As I browse through a seminar catalog for some courses I want to take, I got to thinking of other massage continuing education seminars I’ve been to and the instructors/teachers who taught me.
It’s very interesting watching others and their approach to how they pass information along. This also caused me to reminisce a bit concerning my first attempts at ‘teaching.’ Here’s a reflection of what I came up with.
In whatever it is we do, there are many who set their sights on becoming teachers and instructors. It is marvelous that they wish to be of service in the world by putting the things they have learned into practice.
Those who work with me that are aiming to become instructors often ask me to show them how to instruct. Although I would like to satisfy their desire to know this, I must tell them that I cannot.
This is because it is not any ‘method of teaching’ that is the important thing in being an instructor; the important thing is to master one’s own approach towards learning.
After we have a meeting and I give a lecture, I occasionally ask those in attendance questions such as these:
With what facial expression did I conduct this lecture?
In what order did I explain things in the lecture?
Where did I stand while I was instructing?
Can you tell me roughly the size of my writing on the whiteboard?
The vast majority of the participants cannot answer these at all. For beginners, it may be difficult to notice that much detail. However, it is another story for all those aiming to become instructors/teachers.
Since I am actually demonstrating instruction in front of them, it is a great waste not to be observing it. Because they have the learning approach of a student they are not observing my method of instruction. Most of all it is indispensable to have the learning approach of an instructor/teacher.
I would like to share with you an experience that had great value for me.
It was when I was first receiving instruction while in the military. My CO (Commanding Officer) had just finished giving us a lecture on certain maneuvers.
Afterwards, there was a request for a lecture from a person who had attended this lecture. As we could not adjust the CO’s schedule for him to give this lecture, they asked us to send a lecturer from headquarters in his place, or failing this, anyone at all. My CO turned and said to me, "Right. You go."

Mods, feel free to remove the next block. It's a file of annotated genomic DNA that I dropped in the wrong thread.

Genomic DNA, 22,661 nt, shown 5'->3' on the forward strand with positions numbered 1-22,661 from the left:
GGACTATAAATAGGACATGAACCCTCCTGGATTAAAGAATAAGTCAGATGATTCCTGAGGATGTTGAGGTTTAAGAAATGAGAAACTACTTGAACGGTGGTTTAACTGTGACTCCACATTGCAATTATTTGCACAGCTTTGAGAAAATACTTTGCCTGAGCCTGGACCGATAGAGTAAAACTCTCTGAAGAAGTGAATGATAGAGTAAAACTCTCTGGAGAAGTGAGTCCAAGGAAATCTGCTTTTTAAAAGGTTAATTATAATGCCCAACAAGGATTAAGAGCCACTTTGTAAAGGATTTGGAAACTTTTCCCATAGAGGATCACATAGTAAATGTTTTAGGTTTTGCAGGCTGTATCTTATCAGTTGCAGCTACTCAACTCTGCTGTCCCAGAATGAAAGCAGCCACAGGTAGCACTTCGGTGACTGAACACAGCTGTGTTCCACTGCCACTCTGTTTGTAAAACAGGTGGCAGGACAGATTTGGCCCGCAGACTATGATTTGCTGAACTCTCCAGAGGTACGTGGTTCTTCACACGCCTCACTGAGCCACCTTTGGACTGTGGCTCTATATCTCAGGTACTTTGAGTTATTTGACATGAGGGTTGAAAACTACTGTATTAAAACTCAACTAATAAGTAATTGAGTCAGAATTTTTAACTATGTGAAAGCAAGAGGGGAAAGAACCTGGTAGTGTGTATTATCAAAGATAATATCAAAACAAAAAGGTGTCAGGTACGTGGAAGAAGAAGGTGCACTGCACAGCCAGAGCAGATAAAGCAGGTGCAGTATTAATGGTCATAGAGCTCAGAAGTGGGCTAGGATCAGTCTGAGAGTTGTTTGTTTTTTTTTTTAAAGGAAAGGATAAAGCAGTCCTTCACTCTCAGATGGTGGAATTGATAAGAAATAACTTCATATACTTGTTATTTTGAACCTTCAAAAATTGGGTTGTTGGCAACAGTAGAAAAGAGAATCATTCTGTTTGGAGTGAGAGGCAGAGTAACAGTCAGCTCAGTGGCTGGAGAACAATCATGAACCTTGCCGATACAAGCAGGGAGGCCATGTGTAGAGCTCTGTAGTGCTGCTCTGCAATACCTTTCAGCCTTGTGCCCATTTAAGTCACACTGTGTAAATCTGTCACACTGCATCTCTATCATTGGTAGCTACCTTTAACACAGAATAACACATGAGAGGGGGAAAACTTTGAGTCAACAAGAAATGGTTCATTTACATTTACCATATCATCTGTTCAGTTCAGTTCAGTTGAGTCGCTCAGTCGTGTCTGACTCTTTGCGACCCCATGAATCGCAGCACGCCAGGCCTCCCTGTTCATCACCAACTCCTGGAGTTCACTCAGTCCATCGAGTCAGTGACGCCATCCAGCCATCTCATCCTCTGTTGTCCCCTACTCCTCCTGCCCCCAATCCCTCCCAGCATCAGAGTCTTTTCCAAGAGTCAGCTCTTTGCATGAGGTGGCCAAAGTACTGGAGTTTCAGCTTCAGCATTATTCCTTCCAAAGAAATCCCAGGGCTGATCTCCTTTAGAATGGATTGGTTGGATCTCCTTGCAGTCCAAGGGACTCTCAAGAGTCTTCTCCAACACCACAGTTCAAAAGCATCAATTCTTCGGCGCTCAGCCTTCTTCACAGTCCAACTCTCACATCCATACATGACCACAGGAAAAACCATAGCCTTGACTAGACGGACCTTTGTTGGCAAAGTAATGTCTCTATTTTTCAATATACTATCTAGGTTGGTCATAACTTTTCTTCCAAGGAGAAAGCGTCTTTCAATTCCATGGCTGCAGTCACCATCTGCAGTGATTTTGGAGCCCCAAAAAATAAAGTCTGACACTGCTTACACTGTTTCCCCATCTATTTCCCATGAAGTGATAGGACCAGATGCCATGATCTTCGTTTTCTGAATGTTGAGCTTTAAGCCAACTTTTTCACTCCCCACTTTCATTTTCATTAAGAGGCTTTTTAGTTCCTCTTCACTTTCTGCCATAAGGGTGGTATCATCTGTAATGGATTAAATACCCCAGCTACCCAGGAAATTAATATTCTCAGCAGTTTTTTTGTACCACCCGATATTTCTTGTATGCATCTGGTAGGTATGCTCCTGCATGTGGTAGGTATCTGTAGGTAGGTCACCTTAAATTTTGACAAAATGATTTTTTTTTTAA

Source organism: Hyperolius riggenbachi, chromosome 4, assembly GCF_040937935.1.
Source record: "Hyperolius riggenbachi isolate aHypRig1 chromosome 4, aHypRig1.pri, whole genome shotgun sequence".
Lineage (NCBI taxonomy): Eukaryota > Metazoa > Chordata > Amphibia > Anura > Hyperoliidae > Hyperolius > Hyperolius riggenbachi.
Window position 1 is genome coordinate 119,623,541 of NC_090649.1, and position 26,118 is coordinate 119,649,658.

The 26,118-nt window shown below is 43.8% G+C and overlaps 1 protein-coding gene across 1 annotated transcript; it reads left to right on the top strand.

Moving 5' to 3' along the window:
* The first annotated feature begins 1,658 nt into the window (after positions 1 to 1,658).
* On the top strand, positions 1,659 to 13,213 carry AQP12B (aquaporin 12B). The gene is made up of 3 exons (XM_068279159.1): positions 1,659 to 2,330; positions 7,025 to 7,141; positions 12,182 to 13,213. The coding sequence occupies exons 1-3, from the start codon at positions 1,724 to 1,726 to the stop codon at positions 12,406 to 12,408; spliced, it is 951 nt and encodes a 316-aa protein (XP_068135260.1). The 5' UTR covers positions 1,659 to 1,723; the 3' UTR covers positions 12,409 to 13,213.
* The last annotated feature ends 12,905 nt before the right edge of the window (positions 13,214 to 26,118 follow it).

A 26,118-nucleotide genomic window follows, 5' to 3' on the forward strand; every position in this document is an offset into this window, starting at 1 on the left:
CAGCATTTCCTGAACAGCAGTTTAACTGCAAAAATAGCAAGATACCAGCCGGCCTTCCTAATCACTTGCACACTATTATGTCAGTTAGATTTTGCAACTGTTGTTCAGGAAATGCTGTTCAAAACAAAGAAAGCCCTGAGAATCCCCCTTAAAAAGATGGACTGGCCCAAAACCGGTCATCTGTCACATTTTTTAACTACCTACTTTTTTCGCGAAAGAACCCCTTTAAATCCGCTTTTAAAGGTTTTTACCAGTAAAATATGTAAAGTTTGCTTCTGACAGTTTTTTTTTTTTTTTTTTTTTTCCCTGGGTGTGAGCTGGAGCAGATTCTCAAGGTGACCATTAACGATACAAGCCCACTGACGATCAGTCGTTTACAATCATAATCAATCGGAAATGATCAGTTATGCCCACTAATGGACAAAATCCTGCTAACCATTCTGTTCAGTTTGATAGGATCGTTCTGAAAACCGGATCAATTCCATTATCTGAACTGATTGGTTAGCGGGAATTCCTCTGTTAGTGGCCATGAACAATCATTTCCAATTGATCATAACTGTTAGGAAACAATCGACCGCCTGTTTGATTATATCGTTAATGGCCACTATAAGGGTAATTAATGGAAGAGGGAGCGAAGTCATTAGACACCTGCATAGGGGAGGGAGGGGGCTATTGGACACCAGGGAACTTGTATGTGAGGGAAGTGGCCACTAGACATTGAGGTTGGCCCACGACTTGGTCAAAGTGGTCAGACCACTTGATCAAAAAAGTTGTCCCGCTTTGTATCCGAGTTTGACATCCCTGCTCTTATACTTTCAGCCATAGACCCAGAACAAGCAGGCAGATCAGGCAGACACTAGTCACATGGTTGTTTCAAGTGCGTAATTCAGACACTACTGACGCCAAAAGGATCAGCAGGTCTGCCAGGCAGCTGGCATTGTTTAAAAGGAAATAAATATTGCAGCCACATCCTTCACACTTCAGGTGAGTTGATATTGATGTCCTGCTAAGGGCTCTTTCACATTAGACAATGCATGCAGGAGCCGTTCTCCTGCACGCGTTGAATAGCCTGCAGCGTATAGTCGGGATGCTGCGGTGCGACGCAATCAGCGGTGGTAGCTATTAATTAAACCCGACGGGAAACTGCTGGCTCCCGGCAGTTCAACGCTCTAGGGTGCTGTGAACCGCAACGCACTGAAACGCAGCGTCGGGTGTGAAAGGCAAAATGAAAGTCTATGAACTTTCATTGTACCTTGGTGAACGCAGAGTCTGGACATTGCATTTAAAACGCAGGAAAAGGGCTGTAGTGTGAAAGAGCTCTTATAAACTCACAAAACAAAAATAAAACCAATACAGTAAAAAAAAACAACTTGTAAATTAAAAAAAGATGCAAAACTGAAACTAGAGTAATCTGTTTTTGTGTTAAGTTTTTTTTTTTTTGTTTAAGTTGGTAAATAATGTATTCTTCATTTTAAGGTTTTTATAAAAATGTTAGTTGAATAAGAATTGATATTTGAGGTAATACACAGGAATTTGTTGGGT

I replied, "Sir, Thank you. But I don’t have any lecturing experience."
Then I was told by the CO, "But I just demonstrated for you, didn’t I?"
I received a terrible shock.
I had not been watching HOW he was giving his lecture! My CO said, "You have to become able to do things when they are shown to you once."
I remember him explaining this to me and the confusion I felt.
Since then, whenever I have the opportunity to attend a lecture, I have paid close attention to those giving the lectures way of instruction: with what state of mind does s/he lecture, in what position does s/he stand, how does s/he look at the audience, in what order does s/he deliver the lecture, how loud is his/her voice? Does s/he engage the audience?
There has not been a single time when someone instructed me in lecturing and instructing methodologies. The one and only thing that I was taught was the learning approach of an instructor. I am very grateful that I was able to be taught this learning approach right from the start.
Not being ready to learn is like collecting water in a sieve. No matter how much water you pour in, the water does not accumulate.
First of all, fix your approach to learning and then pour in the water. You will be in the state where the water will accumulate. For that purpose, what I am conveying to all those who aim to become instructors is not any method of instruction, but the learning approach of an instructor.
Even for those who are not instructors their approach to learning is very important. Although it is important to decide on what to study for the acquisition of degrees, the most important thing is to fix your approach to learning.